Read Dead Spell Online

Authors: Belinda Frisch

Tags: #Fiction, #Horror

Dead Spell (8 page)

BOOK: Dead Spell

“Yet here you are doing both. I’m proud of you.”

“I’m not kidding, Harmony. I need you to swear you’ll only call my cell from now on. I know how you like to egg her on.”

“You have my word.”

Something fell over as Adam took a sharp corner and Brea saw Harmony’s bag, the one with the Ouija board in it, toppled over behind the seat.

Adam turned on the road to Oakwood Cemetery and, at that point, she didn’t have to ask where they were going.

“Nothing like returning to the scene of the crime.”





The thinning trees swayed in the forceful breeze and the leaves rustled in waves. Adam parked under the same lighting-struck oak as Harmony had the night before and turned off the truck.

“End of the line.” He pointed down the narrow path between the headstones. “Truck’s too big to squeeze through.”

Brea reluctantly opened her door. “Are you sure we should be here?”

Harmony jumped down from the driver’s side and reached across for the bag with the Ouija board. “The cops aren’t coming back, Brea. Relax.”

Brea’s foot tangled in the seat belt and she fell out the passenger’s door with a thud. “Stupid thing.” She looked at Adam. “Why can’t you have a normal truck like everyone else? Jacked up piece of junk.” She patted the dust from the butt of her jean capris.

Adam laughed and climbed back in. “You done?”

Harmony hooked her arm around Brea’s shoulder. “Yeah, she’s done. Come on.”

 “He’s not staying?”

“I told him to go.” Harmony blew Adam a kiss. “See you in a couple hours.”

“Call me if you want me to come back sooner.”

The truck revved, fogging the air with a cloud of dark gray exhaust.

Brea waited until he was out of sight to confront Harmony. “You plan on trying to talk to Tom, don’t you? You planned on it last night, too. God, I’m so stupid.”

“Brea, I need this.”

“Need what? Talking to Tom is only going to make things worse.”

“I need more information. If I don’t know who is after me, I can’t figure out why. The name Tom isn’t enough to go on. Believe me, I’ve tried.”

“You honestly think he’ll tell you anything else?”

“If he doesn’t, at least I tried.”

Brea followed Harmony past the newer headstones into what they called the “Lost Souls Department”—the oldest burial plots hidden behind a row of full pines and her favorite place to get rubbings.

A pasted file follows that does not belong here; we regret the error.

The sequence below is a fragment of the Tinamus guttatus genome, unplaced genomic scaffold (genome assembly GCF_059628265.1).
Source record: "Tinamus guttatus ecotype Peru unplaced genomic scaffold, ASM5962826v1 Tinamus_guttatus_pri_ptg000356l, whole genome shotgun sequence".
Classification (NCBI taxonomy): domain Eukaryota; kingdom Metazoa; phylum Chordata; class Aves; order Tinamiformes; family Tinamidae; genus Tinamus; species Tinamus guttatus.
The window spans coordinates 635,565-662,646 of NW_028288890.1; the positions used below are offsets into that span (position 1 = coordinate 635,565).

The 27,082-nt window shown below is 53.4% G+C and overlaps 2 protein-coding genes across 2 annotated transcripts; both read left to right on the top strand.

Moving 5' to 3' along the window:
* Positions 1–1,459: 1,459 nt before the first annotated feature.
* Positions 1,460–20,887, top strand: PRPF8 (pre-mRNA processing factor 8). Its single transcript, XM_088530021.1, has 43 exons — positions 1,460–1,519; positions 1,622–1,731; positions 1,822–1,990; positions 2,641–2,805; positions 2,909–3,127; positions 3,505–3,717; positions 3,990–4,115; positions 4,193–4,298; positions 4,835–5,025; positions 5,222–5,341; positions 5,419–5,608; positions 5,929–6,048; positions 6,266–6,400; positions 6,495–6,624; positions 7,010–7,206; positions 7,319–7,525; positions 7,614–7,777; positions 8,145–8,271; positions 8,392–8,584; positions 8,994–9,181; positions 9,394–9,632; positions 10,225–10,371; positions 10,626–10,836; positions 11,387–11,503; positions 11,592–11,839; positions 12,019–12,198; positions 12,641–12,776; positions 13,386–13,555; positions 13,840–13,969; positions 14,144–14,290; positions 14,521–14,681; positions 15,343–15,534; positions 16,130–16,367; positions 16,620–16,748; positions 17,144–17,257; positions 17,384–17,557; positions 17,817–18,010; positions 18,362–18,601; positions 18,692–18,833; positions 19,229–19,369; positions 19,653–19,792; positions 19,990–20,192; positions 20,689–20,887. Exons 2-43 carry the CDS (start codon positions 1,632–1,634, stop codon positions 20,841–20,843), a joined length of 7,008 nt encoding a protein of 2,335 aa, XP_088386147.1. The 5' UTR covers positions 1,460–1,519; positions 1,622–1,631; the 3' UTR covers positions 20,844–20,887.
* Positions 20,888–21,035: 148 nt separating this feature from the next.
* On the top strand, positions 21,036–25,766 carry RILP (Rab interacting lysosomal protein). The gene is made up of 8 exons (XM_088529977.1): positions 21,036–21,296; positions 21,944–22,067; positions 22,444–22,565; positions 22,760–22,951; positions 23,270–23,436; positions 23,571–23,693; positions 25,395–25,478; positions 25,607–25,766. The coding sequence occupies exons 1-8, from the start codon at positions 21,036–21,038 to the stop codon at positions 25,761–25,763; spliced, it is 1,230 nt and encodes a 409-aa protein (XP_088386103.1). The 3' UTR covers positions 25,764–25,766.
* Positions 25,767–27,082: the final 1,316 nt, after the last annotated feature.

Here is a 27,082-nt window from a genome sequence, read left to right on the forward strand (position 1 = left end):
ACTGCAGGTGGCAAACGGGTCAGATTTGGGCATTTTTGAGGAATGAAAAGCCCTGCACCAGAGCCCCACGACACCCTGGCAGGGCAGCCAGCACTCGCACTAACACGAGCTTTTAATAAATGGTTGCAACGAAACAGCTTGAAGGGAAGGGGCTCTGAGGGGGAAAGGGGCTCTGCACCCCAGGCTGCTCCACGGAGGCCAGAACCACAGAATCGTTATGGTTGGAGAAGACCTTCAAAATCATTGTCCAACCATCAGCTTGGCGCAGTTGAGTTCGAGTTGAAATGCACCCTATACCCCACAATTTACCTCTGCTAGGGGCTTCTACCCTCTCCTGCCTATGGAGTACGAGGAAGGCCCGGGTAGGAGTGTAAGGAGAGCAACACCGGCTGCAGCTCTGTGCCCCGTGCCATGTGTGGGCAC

Harmony pushed through the sappy, pinecone-filled branches and pulled a pack of Newports from her pocket. “I think we stay out of the mainstream this time.” She shook a joint out of the cigarette pack and sat on the cracked granite step of the Smith mausoleum.

what they found in your locker?”

Harmony bit off the excess of rolling paper and spat it on the ground. “They didn’t find shit. The dog might have smelled it, but there wasn’t anything they could use against me. Just a coat with a couple of seeds in the pocket.” She lit the end, blew out the burst of flame, and took a drag. “Here, this will help you relax.” She held it out to Brea.

“You know I don’t do that.” She pushed Harmony’s hand away. “Is that another gift from Lance? Like the car?”

“See, now that’s not fair. He lent it to me.”

Brea gave her a look of disbelief. “You should have told me. You know, my father called and I think after this whole car theft thing, my mother’s going to ship me off to him for the summer.”

Harmony took another long hit and talked while holding it in, making her voice sound awkwardly stilted. “At least you have a father. I don’t even know who mine is.”

“So, what, that makes it okay to do what you want? To steal cars? To screw random guys?”

“You want to know what happened with Lance? Honestly, I didn’t think he’d wake up. I put a couple sleeping pills in his drink and I thought I was in the clear. I also didn’t think he’d be stupid enough to go to the cops after having sex with a minor. I was going to bring it back.”

“And what did you tell Adam? I mean, he posted bail. You obviously had to tell him

 “I told him what he wanted to hear. That’s the great thing about being damaged goods, Brea, you can get away with just about anything. Besides, he knows the situation. I’m staying with him because it beats the alternative. There’s hot water in the shower, food in the fridge, and a fuck in the bed. He gives me what I need without making me feel like a freak.”